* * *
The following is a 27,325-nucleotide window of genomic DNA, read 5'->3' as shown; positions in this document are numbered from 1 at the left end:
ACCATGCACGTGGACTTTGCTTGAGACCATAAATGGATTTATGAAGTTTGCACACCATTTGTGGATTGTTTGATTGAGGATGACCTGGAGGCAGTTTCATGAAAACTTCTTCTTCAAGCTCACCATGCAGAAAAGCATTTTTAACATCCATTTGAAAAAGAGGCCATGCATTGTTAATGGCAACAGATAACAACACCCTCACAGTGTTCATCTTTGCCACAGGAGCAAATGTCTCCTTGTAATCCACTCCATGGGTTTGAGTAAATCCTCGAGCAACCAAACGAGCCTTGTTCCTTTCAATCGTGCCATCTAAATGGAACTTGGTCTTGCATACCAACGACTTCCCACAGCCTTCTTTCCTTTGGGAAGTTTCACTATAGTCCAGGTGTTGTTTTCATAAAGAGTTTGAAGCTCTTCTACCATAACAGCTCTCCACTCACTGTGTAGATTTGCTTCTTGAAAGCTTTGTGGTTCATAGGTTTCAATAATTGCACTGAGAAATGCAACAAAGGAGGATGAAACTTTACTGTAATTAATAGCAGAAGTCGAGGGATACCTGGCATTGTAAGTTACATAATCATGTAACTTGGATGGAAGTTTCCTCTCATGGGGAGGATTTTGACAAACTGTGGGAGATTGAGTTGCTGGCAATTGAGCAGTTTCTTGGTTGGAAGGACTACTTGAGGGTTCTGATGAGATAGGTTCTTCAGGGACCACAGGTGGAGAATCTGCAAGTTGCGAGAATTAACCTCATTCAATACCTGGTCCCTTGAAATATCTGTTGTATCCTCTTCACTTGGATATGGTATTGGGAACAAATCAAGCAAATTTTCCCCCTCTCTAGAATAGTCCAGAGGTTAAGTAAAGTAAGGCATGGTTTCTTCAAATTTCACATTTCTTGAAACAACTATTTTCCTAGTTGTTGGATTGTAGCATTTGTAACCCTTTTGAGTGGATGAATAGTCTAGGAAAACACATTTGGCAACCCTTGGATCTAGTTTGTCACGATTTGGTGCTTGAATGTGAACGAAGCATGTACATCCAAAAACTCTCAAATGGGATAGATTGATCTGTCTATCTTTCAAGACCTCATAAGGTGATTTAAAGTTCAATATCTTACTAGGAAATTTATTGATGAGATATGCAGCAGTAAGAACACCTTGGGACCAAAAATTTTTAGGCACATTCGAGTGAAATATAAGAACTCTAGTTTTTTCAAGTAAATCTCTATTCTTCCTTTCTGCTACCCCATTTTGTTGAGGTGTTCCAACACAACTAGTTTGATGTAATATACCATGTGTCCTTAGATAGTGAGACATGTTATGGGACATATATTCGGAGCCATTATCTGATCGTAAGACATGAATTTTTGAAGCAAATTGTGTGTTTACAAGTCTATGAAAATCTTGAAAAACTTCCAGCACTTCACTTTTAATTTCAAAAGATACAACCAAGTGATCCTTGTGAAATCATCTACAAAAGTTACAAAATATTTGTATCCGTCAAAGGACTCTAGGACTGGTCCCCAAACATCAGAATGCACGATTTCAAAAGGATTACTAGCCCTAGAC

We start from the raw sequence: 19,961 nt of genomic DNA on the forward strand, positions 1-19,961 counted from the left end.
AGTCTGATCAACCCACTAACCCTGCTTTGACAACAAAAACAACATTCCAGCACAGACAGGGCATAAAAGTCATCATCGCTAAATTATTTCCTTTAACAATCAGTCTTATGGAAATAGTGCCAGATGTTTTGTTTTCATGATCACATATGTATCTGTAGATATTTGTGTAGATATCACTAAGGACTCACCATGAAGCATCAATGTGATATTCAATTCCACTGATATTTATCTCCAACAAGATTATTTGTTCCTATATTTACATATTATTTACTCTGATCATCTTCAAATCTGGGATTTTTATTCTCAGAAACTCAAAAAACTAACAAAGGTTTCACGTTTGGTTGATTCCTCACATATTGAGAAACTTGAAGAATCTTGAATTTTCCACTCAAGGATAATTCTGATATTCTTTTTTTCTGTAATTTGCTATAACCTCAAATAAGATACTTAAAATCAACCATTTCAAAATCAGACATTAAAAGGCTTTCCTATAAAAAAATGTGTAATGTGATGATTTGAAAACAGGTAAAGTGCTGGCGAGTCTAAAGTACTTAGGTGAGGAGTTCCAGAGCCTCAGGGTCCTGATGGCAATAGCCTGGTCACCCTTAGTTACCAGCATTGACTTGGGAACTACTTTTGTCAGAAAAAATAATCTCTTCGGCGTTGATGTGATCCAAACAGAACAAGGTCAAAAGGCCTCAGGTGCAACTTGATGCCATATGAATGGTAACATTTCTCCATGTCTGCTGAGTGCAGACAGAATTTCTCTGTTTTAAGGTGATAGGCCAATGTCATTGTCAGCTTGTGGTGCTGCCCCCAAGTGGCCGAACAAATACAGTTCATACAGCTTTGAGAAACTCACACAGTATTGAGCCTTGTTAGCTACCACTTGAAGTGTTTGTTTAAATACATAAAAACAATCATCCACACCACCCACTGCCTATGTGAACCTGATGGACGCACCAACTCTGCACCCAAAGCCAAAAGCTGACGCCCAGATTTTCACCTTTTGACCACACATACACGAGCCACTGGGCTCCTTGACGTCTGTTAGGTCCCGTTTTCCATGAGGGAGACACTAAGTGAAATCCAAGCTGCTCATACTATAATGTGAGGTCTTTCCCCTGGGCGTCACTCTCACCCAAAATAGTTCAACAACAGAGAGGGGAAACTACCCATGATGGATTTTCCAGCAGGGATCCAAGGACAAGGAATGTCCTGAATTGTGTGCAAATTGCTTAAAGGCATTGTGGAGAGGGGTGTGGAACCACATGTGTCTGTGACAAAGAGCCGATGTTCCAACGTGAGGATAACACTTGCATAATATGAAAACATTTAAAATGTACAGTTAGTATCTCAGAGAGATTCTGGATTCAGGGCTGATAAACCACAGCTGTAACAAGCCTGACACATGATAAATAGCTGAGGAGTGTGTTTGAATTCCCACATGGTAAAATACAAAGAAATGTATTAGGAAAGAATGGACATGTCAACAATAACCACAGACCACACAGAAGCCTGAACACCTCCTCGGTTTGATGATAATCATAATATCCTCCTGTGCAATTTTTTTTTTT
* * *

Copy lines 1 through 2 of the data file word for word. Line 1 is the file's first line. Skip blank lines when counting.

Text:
The following is a 27,325-nucleotide window of genomic DNA, read 5'->3' as shown; positions in this document are numbered from 1 at the left end:
ACCATGCACGTGGACTTTGCTTGAGACCATAAATGGATTTATGAAGTTTGCACACCATTTGTGGATTGTTTGATTGAGGATGACCTGGAGGCAGTTTCATGAAAACTTCTTCTTCAAGCTCACCATGCAGAAAAGCATTTTTAACATCCATTTGAAAAAGAGGCCATGCATTGTTAATGGCAACAGATAACAACACCCTCACAGTGTTCATCTTTGCCACAGGAGCAAATGTCTCCTTGTAATCCACTCCATGGGTTTGAGTAAATCCTCGAGCAACCAAACGAGCCTTGTTCCTTTCAATCGTGCCATCTAAATGGAACTTGGTCTTGCATACCAACGACTTCCCACAGCCTTCTTTCCTTTGGGAAGTTTCACTATAGTCCAGGTGTTGTTTTCATAAAGAGTTTGAAGCTCTTCTACCATAACAGCTCTCCACTCACTGTGTAGATTTGCTTCTTGAAAGCTTTGTGGTTCATAGGTTTCAATAATTGCACTGAGAAATGCAACAAAGGAGGATGAAACTTTACTGTAATTAATAGCAGAAGTCGAGGGATACCTGGCATTGTAAGTTACATAATCATGTAACTTGGATGGAAGTTTCCTCTCATGGGGAGGATTTTGACAAACTGTGGGAGATTGAGTTGCTGGCAATTGAGCAGTTTCTTGGTTGGAAGGACTACTTGAGGGTTCTGATGAGATAGGTTCTTCAGGGACCACAGGTGGAGAATCTGCAAGTTGCGAGAATTAACCTCATTCAATACCTGGTCCCTTGAAATATCTGTTGTATCCTCTTCACTTGGATATGGTATTGGGAACAAATCAAGCAAATTTTCCCCCTCTCTAGAATAGTCCAGAGGTTAAGTAAAGTAAGGCATGGTTTCTTCAAATTTCACATTTCTTGAAACAACTATTTTCCTAGTTGTTGGATTGTAGCATTTGTAACCCTTTTGAGTGGATGAATAGTCTAGGAAAACACATTTGGCAACCCTTGGATCTAGTTTGTCACGATTTGGTGCTTGAATGTGAACGAAGCATGTACATCCAAAAACTCTCAAATGGGATAGATTGATCTGTCTATCTTTCAAGACCTCATAAGGTGATTTAAAGTTCAATATCTTACTAGGAAATTTATTGATGAGATATGCAGCAGTAAGAACACCTTGGGACCAAAAATTTTTAGGCACATTCGAGTGAAATATAAGAACTCTAGTTTTTTCAAGTAAATCTCTATTCTTCCTTTCTGCTACCCCATTTTGTTGAGGTGTTCCAACACAACTAGTTTGATGTAATATACCATGTGTCCTTAGATAGTGAGACATGTTATGGGACATATATTCGGAGCCATTATCTGATCGTAAGACATGAATTTTTGAAGCAAATTGTGTGTTTACAAGTCTATGAAAATCTTGAAAAACTTCCAGCACTTCACTTTTAATTTCAAAAGATACAACCAAGTGATCCTTGTGAAATCATCTACAAAAGTTACAAAATATTTGTATCCGTCAAAGGACTCTAGGACTGGTCCCCAAACATCAGAATGCACGATTTCAAAAGGATTACTAGCCCTAGAC